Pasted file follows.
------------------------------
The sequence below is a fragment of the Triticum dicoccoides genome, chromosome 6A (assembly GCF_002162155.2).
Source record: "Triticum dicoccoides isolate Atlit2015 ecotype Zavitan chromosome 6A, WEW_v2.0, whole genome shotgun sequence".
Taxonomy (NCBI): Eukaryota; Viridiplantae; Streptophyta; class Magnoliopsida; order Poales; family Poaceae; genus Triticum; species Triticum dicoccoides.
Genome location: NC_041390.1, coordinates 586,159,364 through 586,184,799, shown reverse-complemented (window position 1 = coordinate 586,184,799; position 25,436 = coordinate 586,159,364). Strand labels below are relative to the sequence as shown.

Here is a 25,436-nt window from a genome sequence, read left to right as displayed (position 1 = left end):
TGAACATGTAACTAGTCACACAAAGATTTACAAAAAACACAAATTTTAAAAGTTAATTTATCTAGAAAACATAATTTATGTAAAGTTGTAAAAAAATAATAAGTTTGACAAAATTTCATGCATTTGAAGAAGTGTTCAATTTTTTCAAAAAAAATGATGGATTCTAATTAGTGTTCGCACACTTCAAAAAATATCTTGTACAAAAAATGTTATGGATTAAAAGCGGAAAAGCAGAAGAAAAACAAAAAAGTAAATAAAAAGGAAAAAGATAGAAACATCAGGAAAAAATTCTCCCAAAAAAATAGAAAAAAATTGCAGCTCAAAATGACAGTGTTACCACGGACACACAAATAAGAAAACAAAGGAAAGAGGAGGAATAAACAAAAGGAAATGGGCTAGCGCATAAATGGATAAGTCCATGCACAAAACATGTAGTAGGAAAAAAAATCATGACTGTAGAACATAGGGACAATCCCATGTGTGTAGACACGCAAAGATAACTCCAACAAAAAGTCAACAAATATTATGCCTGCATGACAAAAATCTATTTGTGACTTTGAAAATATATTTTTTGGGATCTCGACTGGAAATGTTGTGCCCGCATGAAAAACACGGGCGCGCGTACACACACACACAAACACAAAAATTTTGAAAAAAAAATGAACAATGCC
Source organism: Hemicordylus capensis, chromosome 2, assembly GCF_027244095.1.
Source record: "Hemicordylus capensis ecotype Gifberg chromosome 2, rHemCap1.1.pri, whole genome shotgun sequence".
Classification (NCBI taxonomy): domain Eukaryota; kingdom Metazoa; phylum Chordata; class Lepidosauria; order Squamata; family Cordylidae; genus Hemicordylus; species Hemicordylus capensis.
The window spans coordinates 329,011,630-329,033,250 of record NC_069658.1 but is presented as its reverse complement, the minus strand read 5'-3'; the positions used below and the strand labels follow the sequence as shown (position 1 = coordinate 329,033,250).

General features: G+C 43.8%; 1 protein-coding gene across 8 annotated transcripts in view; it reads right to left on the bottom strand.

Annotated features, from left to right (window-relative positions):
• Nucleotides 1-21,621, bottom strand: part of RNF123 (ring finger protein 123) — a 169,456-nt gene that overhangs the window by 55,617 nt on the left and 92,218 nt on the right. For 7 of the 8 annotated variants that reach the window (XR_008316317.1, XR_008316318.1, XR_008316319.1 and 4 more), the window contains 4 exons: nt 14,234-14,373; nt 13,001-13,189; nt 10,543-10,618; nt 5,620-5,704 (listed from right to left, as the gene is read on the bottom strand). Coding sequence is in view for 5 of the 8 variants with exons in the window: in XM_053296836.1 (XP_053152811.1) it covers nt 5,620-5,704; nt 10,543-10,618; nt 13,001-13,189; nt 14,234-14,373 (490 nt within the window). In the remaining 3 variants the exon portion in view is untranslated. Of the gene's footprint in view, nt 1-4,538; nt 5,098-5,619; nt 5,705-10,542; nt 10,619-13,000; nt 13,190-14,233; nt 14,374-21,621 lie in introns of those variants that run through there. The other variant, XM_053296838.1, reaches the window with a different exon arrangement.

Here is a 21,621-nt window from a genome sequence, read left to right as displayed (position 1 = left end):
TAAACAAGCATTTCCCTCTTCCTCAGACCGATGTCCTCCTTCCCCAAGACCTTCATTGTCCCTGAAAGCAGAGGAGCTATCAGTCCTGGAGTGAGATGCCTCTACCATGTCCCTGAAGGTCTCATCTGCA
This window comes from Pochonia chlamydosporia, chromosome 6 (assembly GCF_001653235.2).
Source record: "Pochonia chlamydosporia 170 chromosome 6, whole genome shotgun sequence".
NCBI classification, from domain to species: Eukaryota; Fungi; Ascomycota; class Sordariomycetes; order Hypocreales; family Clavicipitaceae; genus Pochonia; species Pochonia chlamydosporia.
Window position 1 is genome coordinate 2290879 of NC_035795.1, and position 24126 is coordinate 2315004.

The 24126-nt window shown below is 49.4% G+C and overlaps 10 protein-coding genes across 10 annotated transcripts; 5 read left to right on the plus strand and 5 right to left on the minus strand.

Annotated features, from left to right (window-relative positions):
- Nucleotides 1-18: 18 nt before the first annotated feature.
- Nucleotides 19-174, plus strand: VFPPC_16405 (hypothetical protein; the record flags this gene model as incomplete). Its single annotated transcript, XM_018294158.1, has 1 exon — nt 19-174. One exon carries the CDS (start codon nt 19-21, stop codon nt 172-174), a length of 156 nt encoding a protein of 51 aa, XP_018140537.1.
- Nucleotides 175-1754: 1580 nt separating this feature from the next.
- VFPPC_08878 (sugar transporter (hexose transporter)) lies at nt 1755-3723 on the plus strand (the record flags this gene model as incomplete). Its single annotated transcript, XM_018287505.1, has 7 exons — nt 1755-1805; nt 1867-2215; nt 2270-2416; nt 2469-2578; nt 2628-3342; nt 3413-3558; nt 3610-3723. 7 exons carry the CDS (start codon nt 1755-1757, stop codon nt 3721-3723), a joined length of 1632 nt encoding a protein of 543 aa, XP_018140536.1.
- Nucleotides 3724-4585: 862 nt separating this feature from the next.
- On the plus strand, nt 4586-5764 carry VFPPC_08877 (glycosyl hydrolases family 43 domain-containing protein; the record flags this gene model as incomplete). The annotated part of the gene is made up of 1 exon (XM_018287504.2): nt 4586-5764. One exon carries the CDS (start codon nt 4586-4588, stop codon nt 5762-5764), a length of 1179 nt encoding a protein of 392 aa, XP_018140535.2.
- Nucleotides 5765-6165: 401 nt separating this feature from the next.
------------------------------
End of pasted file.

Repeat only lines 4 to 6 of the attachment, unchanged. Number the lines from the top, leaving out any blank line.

Genome location: NC_041390.1, coordinates 586,159,364 through 586,184,799, shown reverse-complemented (window position 1 = coordinate 586,184,799; position 25,436 = coordinate 586,159,364). Strand labels below are relative to the sequence as shown.

Here is a 25,436-nt window from a genome sequence, read left to right as displayed (position 1 = left end):
TGAACATGTAACTAGTCACACAAAGATTTACAAAAAACACAAATTTTAAAAGTTAATTTATCTAGAAAACATAATTTATGTAAAGTTGTAAAAAAATAATAAGTTTGACAAAATTTCATGCATTTGAAGAAGTGTTCAATTTTTTCAAAAAAAATGATGGATTCTAATTAGTGTTCGCACACTTCAAAAAATATCTTGTACAAAAAATGTTATGGATTAAAAGCGGAAAAGCAGAAGAAAAACAAAAAAGTAAATAAAAAGGAAAAAGATAGAAACATCAGGAAAAAATTCTCCCAAAAAAATAGAAAAAAATTGCAGCTCAAAATGACAGTGTTACCACGGACACACAAATAAGAAAACAAAGGAAAGAGGAGGAATAAACAAAAGGAAATGGGCTAGCGCATAAATGGATAAGTCCATGCACAAAACATGTAGTAGGAAAAAAAATCATGACTGTAGAACATAGGGACAATCCCATGTGTGTAGACACGCAAAGATAACTCCAACAAAAAGTCAACAAATATTATGCCTGCATGACAAAAATCTATTTGTGACTTTGAAAATATATTTTTTGGGATCTCGACTGGAAATGTTGTGCCCGCATGAAAAACACGGGCGCGCGTACACACACACACAAACACAAAAATTTTGAAAAAAAAATGAACAATGCC